Of all the Philosophical Skeleton Keys I have written about, this one is the hardest. Not because it is inherently complicated, but rather because it is so simple, and so powerful; and because the moment I understood it so many perplexities so completely vanished that I have now but little recollection of them. So well did this Key dispose of so many problems, that I cannot now well remember what most of them even were!
I use this Key all the time; so often, that I don’t usually notice having done so.
It opens all sorts of locks, but I suppose that the most important of them is the Hard Problem of Consciousness, as David Chalmers has called it: namely, how do you get awareness out of the coordinate activities of trillions of particles that – on the usual modern construction of “matter” – are not themselves at all aware? The Hard Problem is the difficult and apparently incorrigibly perplexing nub of the Mind/Body Problem; the other aspects of the Mind/Body problem are what Chalmers calls the Easy Problems. Translating the Hard Problem into the terms I shall employ in what follows: how do you get lively acts from dead facts?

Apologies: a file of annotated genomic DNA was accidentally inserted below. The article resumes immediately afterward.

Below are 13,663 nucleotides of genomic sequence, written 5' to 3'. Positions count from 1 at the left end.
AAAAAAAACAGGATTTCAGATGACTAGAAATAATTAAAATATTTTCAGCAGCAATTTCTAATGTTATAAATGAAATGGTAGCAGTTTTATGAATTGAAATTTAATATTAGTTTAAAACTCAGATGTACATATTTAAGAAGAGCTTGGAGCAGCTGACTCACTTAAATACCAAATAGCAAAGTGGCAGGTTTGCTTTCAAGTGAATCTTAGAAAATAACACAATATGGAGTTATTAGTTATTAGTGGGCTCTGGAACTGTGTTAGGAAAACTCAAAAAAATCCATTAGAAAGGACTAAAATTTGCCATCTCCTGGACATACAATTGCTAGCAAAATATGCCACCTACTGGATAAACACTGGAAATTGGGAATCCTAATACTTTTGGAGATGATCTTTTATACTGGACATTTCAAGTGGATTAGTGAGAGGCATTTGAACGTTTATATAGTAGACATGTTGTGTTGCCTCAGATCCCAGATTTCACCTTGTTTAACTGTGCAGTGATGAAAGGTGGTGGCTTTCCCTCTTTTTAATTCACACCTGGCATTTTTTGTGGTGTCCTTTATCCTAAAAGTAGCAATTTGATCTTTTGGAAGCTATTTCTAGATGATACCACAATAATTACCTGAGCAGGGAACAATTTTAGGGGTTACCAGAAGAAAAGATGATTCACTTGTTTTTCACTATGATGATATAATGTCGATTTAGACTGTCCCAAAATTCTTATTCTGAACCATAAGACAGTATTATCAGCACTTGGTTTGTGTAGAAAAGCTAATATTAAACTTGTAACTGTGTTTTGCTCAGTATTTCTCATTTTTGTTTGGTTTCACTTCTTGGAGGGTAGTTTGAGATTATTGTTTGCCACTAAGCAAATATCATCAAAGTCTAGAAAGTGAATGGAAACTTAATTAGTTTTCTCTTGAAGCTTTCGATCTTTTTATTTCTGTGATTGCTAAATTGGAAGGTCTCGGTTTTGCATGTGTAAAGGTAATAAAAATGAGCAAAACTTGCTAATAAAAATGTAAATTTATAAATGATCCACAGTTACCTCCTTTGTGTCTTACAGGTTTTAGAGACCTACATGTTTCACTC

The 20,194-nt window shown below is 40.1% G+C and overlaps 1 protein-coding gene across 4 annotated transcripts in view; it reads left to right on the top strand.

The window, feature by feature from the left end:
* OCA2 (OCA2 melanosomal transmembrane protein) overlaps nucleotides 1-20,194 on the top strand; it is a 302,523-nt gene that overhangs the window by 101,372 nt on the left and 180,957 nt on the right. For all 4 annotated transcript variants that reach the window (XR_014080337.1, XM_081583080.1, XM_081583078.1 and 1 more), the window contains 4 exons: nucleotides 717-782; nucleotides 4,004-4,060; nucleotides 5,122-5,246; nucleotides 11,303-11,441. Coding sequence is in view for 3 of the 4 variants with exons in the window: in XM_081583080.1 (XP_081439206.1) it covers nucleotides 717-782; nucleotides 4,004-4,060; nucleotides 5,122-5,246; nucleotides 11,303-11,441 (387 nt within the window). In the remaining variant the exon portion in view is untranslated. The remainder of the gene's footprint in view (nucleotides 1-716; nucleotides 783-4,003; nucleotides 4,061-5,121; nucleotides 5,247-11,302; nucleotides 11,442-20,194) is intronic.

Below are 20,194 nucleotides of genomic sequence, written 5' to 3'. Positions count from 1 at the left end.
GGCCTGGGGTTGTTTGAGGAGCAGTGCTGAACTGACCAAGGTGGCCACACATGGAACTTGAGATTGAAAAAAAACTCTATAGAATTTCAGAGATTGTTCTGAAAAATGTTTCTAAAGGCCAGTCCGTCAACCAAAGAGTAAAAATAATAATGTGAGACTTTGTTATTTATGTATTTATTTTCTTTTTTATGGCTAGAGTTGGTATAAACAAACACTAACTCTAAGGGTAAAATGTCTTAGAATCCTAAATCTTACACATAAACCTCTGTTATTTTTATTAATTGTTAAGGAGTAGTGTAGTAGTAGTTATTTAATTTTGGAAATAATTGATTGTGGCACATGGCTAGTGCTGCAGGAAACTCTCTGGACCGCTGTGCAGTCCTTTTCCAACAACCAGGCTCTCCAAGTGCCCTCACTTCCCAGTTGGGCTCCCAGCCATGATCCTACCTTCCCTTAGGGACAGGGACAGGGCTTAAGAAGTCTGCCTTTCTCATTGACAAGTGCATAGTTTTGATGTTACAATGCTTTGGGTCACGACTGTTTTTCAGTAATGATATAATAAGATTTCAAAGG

Here’s the key: you don’t. You *can’t.* You get facts from acts, and not ever vice versa. A fact is a completed act. Facts no longer act. They do exert effects, to be sure. But those effects are mediated by other acts, which are enacted in the context of an environment of completed acts: an actual world.
What neurophilosophers struggling with the Hard Problem call the brain is a congeries of facts; of completed acts. Because they are already completed acts, facts can’t do anything at all. To ask how they might act so as to generate awareness is then to fall prey to a category error.
That facts are generated by acts means that of the two, acts are the more basic. Worlds are constituted *of* facts, but they are constituted *by* acts. Acts are then prior to facts. An act begins by taking account of its factual environment, and then, combining the apprehended properties thereof in itself, constituting itself a new fact.
Facts are then as it were the fossils of acts; are their outward appearance.
So, the brain doesn’t produce the mind. The mind produces the brain. The brain then does not explain the mind – although it does, to be sure, explain the data of the acts of the mind. Rather, the mind explains the brain.
Analogously, the state of the economy doesn’t produce decisions about resource allocation, but is rather constituted of them.
All sorts of perplexities vanish when we remember that facts don’t act.